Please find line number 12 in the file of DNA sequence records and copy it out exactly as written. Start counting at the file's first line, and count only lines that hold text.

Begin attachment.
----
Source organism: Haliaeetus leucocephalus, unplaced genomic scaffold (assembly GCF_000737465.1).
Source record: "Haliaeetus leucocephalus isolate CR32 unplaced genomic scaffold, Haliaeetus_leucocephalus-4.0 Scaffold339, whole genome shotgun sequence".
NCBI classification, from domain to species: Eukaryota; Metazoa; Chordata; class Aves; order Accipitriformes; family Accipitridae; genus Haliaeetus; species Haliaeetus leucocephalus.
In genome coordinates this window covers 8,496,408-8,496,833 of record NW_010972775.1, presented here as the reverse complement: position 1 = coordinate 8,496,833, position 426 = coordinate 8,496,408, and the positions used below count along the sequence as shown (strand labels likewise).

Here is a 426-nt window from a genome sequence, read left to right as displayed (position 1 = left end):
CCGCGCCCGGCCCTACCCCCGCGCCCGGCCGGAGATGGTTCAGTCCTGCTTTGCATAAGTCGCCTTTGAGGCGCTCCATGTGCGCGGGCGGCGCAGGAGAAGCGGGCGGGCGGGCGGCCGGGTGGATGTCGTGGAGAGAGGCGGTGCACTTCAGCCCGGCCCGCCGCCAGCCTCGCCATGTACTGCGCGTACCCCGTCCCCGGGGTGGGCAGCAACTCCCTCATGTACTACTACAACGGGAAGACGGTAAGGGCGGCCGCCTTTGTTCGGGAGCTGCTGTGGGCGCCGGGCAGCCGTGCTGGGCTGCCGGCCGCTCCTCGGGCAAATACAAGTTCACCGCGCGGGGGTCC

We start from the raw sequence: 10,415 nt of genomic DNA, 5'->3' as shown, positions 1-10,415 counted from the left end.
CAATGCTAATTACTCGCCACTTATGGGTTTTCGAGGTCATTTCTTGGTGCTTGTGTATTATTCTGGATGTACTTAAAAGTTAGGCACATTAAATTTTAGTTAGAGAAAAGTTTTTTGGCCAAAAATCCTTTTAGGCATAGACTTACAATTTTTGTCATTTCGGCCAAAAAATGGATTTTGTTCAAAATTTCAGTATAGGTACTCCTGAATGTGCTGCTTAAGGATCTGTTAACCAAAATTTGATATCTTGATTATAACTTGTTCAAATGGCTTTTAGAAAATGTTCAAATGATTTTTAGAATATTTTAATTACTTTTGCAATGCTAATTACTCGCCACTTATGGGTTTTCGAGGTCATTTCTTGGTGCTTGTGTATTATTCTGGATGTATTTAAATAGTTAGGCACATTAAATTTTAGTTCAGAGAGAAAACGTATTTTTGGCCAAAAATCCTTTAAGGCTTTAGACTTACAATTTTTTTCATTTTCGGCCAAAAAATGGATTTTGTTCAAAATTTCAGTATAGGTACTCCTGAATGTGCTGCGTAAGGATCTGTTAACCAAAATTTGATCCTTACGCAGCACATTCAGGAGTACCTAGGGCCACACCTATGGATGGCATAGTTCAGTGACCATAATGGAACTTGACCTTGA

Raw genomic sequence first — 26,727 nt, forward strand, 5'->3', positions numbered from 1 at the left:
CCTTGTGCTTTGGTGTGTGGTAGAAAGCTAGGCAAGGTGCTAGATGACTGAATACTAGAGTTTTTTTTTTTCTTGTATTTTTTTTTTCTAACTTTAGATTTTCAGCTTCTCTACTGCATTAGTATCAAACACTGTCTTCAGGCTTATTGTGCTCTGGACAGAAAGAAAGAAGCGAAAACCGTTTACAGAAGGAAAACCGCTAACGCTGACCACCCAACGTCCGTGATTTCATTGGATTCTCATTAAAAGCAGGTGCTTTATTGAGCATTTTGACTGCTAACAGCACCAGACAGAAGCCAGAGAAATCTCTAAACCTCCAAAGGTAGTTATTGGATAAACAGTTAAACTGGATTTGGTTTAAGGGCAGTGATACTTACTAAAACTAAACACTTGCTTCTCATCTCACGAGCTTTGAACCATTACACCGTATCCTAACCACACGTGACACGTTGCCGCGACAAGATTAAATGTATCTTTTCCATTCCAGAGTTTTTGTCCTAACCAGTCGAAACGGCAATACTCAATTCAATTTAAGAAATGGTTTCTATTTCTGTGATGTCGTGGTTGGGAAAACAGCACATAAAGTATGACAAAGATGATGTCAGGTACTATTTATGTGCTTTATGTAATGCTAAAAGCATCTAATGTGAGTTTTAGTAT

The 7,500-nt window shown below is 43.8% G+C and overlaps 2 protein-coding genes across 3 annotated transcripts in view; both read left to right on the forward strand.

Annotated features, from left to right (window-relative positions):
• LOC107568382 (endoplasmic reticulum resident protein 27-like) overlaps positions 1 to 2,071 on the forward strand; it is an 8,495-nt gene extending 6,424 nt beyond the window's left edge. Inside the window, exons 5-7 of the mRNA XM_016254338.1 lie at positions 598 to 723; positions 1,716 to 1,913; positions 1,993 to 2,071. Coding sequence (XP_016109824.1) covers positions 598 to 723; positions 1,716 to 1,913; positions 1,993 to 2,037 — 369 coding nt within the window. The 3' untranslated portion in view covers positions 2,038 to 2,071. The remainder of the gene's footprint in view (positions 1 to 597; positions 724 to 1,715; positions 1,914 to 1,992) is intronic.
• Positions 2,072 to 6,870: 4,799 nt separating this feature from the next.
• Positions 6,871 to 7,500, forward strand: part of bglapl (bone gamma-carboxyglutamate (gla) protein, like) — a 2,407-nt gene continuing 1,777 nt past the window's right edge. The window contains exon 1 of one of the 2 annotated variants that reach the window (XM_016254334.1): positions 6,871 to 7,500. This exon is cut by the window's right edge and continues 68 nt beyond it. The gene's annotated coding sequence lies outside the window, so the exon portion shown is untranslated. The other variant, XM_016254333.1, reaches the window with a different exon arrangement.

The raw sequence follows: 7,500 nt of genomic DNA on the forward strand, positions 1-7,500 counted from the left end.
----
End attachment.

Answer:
Annotated features, from left to right (window-relative positions):